We have a repeat between Boston and Dallas in the US Chess League Finals. The Blitz were admittedly quite lucky (and a little resourceful!) to make it past Carolina last week, but they did it. They now have a chance to take revenge on the team that battled the Blitz into the wee hours of the morning last year and ultimately took the prize away from the local team.

This match has been discussed at length by other people already. I was inspired by Alex Cherniack's lengthy computer research into a Knight and Pawn endgame. I also enjoy when the ESPN guys predict the Superbowl by playing a Playstation football game (NFL GameDay is the weapon of choice, but others work, too). I understand the virtual Superbowl prediction is almost always right. So I decided to pit the Boston Blitz vs. the Dallas Destiny in a computer match and see what happens.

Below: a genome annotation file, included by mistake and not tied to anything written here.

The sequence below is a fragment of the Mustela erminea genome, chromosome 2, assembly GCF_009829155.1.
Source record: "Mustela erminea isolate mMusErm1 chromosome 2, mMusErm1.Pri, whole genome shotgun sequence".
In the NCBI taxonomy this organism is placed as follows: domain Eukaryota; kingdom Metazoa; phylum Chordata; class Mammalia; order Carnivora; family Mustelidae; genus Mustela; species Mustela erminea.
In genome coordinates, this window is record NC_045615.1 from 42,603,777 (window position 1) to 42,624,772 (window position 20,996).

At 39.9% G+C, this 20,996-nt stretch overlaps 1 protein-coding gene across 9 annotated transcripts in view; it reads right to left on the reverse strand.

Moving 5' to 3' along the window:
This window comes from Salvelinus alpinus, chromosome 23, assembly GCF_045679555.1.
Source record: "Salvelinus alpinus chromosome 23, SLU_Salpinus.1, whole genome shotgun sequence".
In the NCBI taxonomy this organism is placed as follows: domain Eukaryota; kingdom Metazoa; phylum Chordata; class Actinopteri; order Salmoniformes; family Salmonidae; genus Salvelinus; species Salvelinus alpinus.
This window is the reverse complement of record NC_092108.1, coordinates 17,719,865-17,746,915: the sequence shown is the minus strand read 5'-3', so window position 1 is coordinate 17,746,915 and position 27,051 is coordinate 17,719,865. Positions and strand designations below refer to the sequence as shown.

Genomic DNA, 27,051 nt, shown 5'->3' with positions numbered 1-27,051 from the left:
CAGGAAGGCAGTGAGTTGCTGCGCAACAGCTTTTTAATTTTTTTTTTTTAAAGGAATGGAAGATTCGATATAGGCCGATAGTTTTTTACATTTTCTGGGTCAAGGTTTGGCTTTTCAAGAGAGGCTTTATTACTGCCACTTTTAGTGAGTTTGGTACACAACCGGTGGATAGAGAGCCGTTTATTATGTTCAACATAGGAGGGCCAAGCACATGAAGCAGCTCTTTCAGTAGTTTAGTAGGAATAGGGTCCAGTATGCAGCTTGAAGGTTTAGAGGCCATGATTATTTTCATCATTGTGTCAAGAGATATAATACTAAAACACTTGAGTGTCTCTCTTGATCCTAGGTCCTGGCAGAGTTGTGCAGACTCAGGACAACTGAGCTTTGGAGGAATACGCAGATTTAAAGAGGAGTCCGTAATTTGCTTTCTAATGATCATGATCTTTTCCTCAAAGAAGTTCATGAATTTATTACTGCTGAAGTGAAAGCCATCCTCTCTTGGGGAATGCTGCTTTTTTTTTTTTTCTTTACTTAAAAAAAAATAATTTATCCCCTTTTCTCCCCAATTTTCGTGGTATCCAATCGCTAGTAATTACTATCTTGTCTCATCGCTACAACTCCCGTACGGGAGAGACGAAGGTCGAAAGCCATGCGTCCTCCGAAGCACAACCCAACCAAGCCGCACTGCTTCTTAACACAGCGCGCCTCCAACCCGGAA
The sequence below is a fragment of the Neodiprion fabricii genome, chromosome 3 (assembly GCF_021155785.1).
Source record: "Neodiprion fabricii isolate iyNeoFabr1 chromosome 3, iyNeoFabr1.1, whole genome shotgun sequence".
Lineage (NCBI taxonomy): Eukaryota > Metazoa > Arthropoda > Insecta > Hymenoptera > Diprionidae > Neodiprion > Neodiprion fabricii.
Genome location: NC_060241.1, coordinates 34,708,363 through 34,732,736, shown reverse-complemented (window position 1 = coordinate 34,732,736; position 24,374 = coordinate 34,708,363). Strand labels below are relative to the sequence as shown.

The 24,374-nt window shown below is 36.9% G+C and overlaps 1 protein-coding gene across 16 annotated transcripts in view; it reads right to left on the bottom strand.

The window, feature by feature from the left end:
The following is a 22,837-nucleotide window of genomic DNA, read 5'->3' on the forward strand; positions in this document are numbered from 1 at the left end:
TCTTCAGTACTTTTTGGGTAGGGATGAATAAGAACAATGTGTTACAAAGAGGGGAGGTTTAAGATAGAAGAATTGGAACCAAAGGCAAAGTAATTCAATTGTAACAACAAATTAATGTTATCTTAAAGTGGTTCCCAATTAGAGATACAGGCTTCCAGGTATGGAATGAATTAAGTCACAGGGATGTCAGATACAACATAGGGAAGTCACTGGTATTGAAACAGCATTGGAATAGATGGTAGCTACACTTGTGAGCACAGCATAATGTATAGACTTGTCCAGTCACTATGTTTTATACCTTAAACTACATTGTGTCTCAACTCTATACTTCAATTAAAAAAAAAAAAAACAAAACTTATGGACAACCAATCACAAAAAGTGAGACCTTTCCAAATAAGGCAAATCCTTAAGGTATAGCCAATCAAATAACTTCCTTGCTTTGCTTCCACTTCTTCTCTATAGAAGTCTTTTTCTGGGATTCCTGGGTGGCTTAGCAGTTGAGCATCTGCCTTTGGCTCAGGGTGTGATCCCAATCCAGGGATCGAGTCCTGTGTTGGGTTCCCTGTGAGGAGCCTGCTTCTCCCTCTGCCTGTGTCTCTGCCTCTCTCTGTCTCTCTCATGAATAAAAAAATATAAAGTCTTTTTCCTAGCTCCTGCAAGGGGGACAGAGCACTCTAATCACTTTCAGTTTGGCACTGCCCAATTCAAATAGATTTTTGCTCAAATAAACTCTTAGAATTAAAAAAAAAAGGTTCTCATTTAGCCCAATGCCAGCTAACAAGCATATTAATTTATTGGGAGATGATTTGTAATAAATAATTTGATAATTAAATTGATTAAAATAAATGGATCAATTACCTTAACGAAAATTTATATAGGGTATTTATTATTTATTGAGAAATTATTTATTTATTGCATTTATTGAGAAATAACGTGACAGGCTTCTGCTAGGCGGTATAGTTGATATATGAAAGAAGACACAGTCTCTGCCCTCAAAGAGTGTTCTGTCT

The Rules-- To simulate the higher level of play (ehem?!) of the top two boards in general, I gave each side 5 minutes using the same computer engine. On the lower boards, to mix it up a bit more, I gave each computer program 1 minute. Before the games, I renamed all the engines as members of the Boston Blitz vs. the Dallas Destiny.

The Matchups:

Dallas has chosen White on Boards 2 and 4. A tie goes to an elimination playoff.

Boston Blitz Dallas Destiny
GM Larry Christiansen: 2670 IM Marko Zivanic: 2552
SM Jorge Sammour-Hasbun: 2576 IM Davorin Kuljasevic: 2528
SM Marc Esserman: 2307 FM Igor Schneider: 2396
NM Ilya Krasik: 2144 WFM Bayaraa Zorigt: 2217
Avg Rating: 2424 Avg Rating: 2423

Board 1. GM Larry vs. IM Marko. In the first simulation of this matchup, computer Larry won Black's queen in 15 moves. Realizing I had made a mistake in my setup, I tried it again.